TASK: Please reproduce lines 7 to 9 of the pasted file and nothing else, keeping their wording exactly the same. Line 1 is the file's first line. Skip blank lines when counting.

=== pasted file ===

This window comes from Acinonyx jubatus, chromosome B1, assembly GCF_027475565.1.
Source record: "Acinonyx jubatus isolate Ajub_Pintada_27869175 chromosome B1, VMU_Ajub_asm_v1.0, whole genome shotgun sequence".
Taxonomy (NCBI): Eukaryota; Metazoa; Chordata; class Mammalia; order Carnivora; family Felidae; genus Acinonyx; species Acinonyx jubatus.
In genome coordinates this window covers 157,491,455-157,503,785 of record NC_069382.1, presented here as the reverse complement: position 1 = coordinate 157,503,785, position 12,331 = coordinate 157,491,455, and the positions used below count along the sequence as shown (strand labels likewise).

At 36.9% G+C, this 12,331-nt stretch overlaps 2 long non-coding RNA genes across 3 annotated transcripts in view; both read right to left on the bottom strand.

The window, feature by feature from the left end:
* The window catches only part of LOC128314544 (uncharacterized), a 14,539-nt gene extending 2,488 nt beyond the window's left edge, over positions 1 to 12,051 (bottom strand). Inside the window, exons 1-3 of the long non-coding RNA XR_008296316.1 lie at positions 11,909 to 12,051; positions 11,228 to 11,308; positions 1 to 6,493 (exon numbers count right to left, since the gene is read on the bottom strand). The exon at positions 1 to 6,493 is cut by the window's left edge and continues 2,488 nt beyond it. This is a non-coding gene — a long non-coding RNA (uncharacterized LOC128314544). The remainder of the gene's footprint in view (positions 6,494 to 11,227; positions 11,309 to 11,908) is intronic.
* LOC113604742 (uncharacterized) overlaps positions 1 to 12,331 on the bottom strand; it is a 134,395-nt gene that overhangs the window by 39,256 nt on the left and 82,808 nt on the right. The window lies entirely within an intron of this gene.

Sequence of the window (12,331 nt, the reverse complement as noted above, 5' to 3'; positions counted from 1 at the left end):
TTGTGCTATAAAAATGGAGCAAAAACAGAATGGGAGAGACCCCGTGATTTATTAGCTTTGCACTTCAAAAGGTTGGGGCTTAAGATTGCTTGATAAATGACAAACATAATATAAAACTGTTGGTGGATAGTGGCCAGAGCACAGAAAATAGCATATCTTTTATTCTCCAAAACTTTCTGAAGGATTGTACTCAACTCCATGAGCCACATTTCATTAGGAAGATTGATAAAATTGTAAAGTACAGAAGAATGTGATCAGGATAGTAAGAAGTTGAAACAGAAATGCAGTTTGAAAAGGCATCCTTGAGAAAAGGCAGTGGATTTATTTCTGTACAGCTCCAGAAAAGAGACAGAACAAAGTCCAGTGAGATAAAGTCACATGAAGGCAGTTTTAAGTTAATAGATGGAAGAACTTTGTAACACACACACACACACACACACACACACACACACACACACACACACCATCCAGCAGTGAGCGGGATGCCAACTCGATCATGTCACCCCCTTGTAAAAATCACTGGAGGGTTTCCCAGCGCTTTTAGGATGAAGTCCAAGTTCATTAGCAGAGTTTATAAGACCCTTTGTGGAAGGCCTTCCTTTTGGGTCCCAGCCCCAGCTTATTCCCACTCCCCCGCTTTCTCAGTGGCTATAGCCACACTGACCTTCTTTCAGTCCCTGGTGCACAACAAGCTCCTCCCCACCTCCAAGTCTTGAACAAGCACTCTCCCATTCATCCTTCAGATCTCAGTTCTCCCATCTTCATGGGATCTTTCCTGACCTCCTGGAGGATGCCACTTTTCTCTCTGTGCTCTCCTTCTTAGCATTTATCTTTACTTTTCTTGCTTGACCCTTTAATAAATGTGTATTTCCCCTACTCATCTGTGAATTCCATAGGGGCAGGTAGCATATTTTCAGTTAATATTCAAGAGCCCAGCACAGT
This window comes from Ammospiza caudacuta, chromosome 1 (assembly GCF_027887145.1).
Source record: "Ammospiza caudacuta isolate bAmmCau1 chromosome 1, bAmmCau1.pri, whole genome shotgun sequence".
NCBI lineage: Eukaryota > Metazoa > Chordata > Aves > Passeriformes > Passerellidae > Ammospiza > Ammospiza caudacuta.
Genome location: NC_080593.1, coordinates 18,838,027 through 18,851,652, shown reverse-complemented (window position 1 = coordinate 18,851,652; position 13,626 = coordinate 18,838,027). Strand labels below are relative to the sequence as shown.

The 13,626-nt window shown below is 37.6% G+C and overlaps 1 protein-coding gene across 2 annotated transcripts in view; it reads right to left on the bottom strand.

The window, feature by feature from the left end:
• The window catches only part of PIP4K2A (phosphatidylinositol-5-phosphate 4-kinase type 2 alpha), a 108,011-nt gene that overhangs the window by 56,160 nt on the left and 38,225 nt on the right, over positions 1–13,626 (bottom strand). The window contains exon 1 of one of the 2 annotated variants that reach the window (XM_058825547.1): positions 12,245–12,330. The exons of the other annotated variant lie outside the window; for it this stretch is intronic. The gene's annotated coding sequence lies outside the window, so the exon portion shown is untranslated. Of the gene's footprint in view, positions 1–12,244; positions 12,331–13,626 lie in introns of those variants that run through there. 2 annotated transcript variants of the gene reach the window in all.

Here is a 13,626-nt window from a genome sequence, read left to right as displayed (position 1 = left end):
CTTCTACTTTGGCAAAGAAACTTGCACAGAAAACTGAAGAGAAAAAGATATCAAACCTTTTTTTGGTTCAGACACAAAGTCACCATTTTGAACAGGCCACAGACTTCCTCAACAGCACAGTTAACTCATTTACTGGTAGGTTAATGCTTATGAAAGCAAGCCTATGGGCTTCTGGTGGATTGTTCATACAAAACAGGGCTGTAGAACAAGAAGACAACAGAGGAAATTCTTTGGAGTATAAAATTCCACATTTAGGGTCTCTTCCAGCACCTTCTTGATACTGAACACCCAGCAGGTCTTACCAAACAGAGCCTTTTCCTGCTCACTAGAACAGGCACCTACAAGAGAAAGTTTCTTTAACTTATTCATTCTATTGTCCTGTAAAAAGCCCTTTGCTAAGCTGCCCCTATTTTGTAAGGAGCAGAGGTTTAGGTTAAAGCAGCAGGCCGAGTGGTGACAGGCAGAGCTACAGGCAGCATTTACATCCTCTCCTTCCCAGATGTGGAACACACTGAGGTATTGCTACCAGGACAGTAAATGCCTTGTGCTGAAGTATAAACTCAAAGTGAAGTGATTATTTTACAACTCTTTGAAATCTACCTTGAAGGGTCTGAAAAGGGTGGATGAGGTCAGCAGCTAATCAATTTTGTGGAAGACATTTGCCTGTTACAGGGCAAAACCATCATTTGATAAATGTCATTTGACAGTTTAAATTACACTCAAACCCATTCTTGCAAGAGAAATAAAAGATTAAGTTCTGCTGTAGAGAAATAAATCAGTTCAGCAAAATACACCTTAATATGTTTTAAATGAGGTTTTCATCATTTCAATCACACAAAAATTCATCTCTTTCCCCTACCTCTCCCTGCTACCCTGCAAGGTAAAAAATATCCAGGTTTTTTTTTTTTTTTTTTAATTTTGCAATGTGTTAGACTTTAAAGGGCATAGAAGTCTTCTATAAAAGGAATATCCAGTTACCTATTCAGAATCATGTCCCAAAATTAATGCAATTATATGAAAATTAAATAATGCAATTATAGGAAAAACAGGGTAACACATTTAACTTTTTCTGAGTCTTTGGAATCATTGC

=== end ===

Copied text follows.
* The window catches only part of LOC128314544 (uncharacterized), a 14,539-nt gene extending 2,488 nt beyond the window's left edge, over positions 1 to 12,051 (bottom strand). Inside the window, exons 1-3 of the long non-coding RNA XR_008296316.1 lie at positions 11,909 to 12,051; positions 11,228 to 11,308; positions 1 to 6,493 (exon numbers count right to left, since the gene is read on the bottom strand). The exon at positions 1 to 6,493 is cut by the window's left edge and continues 2,488 nt beyond it. This is a non-coding gene — a long non-coding RNA (uncharacterized LOC128314544). The remainder of the gene's footprint in view (positions 6,494 to 11,227; positions 11,309 to 11,908) is intronic.
* LOC113604742 (uncharacterized) overlaps positions 1 to 12,331 on the bottom strand; it is a 134,395-nt gene that overhangs the window by 39,256 nt on the left and 82,808 nt on the right. The window lies entirely within an intron of this gene.

Sequence of the window (12,331 nt, the reverse complement as noted above, 5' to 3'; positions counted from 1 at the left end):